5. Anthony G Stegman

      Faraday pouches for phones and laptops are available online. Probably also in some brick & mortar places if you look around.

      1. ambrit

        Academy Sports carries them on an aisle near the back of their stores, next to camping supplies.

    6. PhilM

      Airplane mode. Turns off all broadcasting unless you explicitly enable wifi and bluetooth. See the Wiki on it.

      But that will change. Apple just made the first move in that direction with the latest releases.

  11. ambrit

    Quickly before I trudge off to drudge off. The “Salvage/Discount” stores have not the level of sophistication that the first line shops do, but they have been fleecing the downtrodden multitudes for years. Those, “amazing low prices” you may see on the aisles of ‘Fidels’ Fabulous Finds’ are usually made up at the sorting warehouse, or back room for the smaller vendors, based on the highest retail price to be found with a general nationwide search of prices.
    The spoilage at Salvage Stores is tremendous. A good quarter of the goods we receive are literal trash, and immediately junked. Notice that the warehouse sorters and pricers will pass on all of the junk, appropriately priced, to the outlet for sale.
    Since the prices of the merchandise is reduced on a semi-regular schedule, the percentages off change roughly once a week on average. We are talking about, say, 40% off drops to 50% off at a time. The real bargains start to appear at about 70% off and up. So, as I hear every day, from bemused and furious customers alike: “Who the H– sets these prices! You should be ashamed of yourself!” No one stops to think that the only time I will ever get to step foot on the boss’s yacht is when the top dogs need some extra rowers for the lower oar bank.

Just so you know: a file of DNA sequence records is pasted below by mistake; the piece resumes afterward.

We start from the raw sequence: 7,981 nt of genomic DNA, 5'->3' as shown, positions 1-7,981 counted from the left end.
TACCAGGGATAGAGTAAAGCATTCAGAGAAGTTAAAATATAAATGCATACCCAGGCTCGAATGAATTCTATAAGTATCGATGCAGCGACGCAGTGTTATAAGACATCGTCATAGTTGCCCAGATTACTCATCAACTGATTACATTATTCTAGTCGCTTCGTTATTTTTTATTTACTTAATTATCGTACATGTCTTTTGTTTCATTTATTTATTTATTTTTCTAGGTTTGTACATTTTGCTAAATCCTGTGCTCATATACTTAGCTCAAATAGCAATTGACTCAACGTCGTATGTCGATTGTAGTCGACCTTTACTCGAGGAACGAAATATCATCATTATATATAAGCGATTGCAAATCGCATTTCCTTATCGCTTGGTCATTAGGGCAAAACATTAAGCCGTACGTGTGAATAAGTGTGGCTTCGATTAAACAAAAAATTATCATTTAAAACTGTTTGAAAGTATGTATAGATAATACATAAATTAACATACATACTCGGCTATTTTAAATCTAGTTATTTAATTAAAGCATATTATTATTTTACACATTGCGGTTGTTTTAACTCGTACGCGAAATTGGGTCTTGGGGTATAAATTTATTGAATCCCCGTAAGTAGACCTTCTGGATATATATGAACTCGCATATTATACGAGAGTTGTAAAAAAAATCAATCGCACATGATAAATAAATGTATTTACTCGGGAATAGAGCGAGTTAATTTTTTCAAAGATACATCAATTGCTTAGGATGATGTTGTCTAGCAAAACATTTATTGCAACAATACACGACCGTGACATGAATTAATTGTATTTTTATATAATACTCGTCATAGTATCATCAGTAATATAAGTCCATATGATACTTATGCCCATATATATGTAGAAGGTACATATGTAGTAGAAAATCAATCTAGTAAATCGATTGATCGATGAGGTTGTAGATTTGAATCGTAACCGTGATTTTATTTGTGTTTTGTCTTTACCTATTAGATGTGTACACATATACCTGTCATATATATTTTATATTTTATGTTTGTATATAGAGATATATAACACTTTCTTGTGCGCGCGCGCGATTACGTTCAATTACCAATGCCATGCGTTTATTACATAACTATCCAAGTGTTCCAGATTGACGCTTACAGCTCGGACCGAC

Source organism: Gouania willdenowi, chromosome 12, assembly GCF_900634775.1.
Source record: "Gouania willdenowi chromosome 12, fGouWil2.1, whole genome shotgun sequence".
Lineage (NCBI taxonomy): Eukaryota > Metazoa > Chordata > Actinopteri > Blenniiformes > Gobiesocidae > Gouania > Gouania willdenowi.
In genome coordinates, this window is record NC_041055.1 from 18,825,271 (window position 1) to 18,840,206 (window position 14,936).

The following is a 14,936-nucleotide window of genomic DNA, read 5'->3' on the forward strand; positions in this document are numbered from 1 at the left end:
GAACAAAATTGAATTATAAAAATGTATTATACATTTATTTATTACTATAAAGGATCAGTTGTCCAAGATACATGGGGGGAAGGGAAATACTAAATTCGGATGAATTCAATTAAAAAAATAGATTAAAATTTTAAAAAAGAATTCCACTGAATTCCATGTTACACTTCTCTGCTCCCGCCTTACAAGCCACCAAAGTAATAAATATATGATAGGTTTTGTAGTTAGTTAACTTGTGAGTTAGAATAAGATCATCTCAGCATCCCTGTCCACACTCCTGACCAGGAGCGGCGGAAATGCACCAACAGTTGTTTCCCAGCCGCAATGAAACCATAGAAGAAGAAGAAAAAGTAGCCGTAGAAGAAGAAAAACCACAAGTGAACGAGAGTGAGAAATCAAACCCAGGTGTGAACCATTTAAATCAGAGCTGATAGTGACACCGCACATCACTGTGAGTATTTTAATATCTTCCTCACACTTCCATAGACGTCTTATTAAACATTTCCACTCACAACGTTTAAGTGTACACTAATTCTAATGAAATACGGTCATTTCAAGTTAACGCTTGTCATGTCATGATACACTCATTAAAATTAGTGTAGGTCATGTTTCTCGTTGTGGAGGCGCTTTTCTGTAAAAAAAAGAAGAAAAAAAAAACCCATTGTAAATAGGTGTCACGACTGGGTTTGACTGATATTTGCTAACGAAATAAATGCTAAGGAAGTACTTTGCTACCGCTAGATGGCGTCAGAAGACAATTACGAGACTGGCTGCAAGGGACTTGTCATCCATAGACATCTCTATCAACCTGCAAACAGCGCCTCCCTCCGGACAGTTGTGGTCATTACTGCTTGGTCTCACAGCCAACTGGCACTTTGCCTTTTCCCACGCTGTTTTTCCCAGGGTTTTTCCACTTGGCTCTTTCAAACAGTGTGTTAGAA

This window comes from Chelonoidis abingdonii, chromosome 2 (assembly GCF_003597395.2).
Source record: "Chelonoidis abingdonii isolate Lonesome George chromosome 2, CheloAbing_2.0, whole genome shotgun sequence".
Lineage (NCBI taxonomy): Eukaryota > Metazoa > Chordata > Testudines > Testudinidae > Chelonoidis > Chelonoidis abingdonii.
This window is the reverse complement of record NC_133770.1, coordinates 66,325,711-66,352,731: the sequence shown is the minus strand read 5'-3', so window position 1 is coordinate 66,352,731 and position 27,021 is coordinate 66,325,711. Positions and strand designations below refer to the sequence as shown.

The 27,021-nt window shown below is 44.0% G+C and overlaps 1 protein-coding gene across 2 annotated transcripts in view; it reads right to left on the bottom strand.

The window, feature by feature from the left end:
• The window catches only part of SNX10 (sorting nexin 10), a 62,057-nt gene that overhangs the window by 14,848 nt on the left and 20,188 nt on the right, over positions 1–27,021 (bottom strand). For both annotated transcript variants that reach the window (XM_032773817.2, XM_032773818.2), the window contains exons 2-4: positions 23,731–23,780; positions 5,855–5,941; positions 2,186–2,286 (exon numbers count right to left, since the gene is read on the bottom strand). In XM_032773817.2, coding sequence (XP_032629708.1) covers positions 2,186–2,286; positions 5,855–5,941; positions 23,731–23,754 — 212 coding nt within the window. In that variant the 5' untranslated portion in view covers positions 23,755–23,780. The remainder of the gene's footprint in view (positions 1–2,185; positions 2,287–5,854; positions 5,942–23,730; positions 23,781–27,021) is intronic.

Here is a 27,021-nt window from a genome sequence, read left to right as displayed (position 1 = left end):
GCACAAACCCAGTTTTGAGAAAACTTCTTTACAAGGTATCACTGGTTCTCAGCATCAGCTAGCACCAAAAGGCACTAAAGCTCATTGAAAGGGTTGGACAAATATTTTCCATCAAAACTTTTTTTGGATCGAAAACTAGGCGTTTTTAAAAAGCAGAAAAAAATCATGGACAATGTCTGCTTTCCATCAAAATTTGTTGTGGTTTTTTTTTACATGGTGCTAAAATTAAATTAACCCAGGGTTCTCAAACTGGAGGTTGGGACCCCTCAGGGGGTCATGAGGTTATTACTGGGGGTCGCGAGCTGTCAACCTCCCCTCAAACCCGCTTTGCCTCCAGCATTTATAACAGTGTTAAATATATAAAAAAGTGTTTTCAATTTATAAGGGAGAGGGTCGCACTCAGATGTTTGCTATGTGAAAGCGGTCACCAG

Well, time to sleaze on off to help pay for another rivet on the boss’s private jet.

  12. Jamie

    Is there not an argument in favor of this practice similar to the argument in favor of progressive taxation? Should I be concerned if profligate money wasters pay more than I do for an item? Supply and demand applies not only to the commodities exchanged in retail markets, but also to the cash distributed among the populace. We have already seen retailers choosing to forego the mass market in favor of “upscale” markets. As long as cash is scarce for some and not so much for others, some retailers will target the not-so-much group, one way or another. And if those who are well paid don’t want to mind their money, or value each dollar less than those who find dollars scarce, why should they not pay a higher price? What is inherently “fair” about a single price that is the same for everyone regardless of the amount of resource they command? Is it not true that a single price is regressive in the same way a flat tax is regressive?